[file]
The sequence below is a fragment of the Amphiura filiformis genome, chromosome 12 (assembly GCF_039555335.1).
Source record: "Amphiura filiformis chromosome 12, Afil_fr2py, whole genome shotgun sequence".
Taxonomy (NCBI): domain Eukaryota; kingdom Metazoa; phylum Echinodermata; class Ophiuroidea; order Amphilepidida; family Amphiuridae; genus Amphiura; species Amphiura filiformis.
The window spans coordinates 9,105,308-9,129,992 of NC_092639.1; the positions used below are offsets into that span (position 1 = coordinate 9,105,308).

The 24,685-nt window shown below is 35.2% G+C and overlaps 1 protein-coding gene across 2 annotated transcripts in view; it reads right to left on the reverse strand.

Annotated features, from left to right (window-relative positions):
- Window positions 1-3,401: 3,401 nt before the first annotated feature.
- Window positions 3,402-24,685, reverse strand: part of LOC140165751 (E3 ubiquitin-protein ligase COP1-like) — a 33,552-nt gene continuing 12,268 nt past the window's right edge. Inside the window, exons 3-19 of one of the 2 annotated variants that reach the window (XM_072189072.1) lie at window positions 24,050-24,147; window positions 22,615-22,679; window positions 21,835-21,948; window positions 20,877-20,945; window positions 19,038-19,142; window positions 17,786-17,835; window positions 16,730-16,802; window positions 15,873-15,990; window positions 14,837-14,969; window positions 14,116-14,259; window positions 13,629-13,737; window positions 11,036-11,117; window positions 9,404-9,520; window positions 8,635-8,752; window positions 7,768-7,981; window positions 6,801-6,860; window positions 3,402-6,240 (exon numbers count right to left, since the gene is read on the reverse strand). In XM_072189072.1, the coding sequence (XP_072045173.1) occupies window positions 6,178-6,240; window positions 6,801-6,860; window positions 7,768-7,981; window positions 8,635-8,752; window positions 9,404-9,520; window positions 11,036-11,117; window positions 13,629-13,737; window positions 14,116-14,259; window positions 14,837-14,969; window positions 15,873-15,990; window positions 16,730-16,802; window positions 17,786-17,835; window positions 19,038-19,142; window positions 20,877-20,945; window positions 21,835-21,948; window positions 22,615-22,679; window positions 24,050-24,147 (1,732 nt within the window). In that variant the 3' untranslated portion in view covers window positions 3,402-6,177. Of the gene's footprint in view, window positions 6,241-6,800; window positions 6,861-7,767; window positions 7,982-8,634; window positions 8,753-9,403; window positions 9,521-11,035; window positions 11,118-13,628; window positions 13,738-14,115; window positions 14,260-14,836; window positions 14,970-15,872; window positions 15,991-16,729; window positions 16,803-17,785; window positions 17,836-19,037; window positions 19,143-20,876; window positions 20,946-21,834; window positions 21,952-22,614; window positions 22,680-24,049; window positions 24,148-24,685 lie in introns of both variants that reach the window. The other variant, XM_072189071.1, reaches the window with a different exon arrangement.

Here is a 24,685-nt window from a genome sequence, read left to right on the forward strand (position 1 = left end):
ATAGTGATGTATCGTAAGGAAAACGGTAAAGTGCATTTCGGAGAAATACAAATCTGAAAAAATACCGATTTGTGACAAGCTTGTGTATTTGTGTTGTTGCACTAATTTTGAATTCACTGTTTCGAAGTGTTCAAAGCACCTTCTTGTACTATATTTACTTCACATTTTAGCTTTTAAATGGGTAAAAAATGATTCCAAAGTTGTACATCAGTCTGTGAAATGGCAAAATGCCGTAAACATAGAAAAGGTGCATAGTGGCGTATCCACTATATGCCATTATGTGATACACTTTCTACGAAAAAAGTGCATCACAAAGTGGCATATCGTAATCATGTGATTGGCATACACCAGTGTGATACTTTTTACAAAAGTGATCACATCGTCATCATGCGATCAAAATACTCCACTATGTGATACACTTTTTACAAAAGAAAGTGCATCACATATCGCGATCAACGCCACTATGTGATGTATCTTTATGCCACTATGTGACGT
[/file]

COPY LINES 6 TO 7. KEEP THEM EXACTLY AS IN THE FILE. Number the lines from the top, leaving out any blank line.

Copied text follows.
Annotated features, from left to right (window-relative positions):
- Window positions 1-3,401: 3,401 nt before the first annotated feature.